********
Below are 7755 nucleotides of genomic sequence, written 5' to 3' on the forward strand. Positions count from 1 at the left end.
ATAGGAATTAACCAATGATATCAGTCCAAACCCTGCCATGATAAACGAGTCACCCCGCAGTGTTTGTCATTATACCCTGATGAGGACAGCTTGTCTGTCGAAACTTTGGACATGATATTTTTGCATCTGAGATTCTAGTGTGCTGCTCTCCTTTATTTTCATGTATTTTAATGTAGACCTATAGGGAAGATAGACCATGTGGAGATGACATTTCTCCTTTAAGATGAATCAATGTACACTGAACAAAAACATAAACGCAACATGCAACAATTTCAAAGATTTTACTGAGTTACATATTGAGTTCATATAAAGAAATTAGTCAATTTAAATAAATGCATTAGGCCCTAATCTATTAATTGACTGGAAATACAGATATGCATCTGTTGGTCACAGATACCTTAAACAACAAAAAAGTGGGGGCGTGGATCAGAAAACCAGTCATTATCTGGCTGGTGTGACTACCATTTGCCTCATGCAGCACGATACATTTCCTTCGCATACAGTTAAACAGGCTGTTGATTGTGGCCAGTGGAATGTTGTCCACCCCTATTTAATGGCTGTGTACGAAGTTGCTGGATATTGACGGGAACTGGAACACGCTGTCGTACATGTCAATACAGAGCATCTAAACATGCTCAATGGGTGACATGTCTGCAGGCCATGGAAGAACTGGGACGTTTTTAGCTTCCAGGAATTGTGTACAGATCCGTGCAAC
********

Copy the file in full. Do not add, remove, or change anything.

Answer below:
Below are 7755 nucleotides of genomic sequence, written 5' to 3' on the forward strand. Positions count from 1 at the left end.
ATAGGAATTAACCAATGATATCAGTCCAAACCCTGCCATGATAAACGAGTCACCCCGCAGTGTTTGTCATTATACCCTGATGAGGACAGCTTGTCTGTCGAAACTTTGGACATGATATTTTTGCATCTGAGATTCTAGTGTGCTGCTCTCCTTTATTTTCATGTATTTTAATGTAGACCTATAGGGAAGATAGACCATGTGGAGATGACATTTCTCCTTTAAGATGAATCAATGTACACTGAACAAAAACATAAACGCAACATGCAACAATTTCAAAGATTTTACTGAGTTACATATTGAGTTCATATAAAGAAATTAGTCAATTTAAATAAATGCATTAGGCCCTAATCTATTAATTGACTGGAAATACAGATATGCATCTGTTGGTCACAGATACCTTAAACAACAAAAAAGTGGGGGCGTGGATCAGAAAACCAGTCATTATCTGGCTGGTGTGACTACCATTTGCCTCATGCAGCACGATACATTTCCTTCGCATACAGTTAAACAGGCTGTTGATTGTGGCCAGTGGAATGTTGTCCACCCCTATTTAATGGCTGTGTACGAAGTTGCTGGATATTGACGGGAACTGGAACACGCTGTCGTACATGTCAATACAGAGCATCTAAACATGCTCAATGGGTGACATGTCTGCAGGCCATGGAAGAACTGGGACGTTTTTAGCTTCCAGGAATTGTGTACAGATCCGTGCAAC